by Stanley Ellicott | Out & Equal focuses much of its energy to achieve workplace equality by working directly with national and multi-national corporations. But across the country, city and county policies also play an important role in promoting workplace equality.
In 1996 San Francisco’s Board of Supervisors enacted an Equal Benefits Ordinance, requiring all contractors to offer equivalent benefits for same-sex couples, as offered to married spouses. As the first jurisdiction in the United States to mandate this change, San Francisco has brought more than 14,000 firms into compliance. Along the way to compliance, firms are also required to promise not to discriminate on the basis of sexual orientation, gender identity or characteristics. With one brave decision, San Francisco’s Board of Supervisors helped create 14,000 Out & Equal Workplaces.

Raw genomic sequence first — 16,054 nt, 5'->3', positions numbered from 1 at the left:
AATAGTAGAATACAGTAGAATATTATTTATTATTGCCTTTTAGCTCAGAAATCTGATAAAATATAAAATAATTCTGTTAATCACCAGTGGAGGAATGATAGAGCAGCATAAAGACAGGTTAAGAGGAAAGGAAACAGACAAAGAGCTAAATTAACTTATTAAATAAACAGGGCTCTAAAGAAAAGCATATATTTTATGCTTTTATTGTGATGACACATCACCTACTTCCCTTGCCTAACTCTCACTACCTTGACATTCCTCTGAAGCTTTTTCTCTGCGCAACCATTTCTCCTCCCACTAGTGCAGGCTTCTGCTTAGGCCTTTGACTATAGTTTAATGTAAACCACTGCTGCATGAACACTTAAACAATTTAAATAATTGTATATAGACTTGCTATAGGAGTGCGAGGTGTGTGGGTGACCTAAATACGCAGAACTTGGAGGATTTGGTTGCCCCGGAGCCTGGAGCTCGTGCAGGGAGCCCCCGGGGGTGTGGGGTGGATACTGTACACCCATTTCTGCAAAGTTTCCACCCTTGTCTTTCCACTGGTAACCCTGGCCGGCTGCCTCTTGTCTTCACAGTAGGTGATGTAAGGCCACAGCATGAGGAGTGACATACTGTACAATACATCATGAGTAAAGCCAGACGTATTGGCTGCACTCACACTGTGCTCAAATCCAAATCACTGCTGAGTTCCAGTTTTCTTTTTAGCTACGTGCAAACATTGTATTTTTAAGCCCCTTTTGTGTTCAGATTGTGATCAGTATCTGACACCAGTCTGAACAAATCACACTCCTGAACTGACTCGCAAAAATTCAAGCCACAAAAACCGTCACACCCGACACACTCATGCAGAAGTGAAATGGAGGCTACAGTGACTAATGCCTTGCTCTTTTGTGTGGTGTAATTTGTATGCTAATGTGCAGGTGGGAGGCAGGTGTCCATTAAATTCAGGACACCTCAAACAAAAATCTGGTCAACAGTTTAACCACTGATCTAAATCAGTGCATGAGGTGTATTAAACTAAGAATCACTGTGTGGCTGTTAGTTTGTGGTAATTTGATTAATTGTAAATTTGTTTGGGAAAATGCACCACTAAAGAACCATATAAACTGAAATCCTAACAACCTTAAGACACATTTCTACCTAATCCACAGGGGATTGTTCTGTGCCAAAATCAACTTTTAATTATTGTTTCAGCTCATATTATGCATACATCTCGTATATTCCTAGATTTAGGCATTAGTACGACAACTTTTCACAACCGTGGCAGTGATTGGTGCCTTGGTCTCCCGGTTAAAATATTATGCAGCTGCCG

The decision motivated many local businesses to write and adopt non-discrimination policies. The decision was particularly important in motivating small businesses that do not have the resources of a large corporation to develop and implement a non-discrimination policy.
Following the landmark decision in San Francisco, cities across the country, from as far as Seattle, WA to Portland, ME enacted similar ordinances. By using these “carrots” local governments can be the agents of change, creating cultures of equity and acceptance, one contract at a time.
We owe these local policies our collective gratitude. While the Federal government continues to stall on an Employment Non-Discrimination Act (ENDA) inclusive of sexual orientation, gender identity and characteristics, local policy makers have been finding innovative ways to lead the fight for equality for more than 15 years.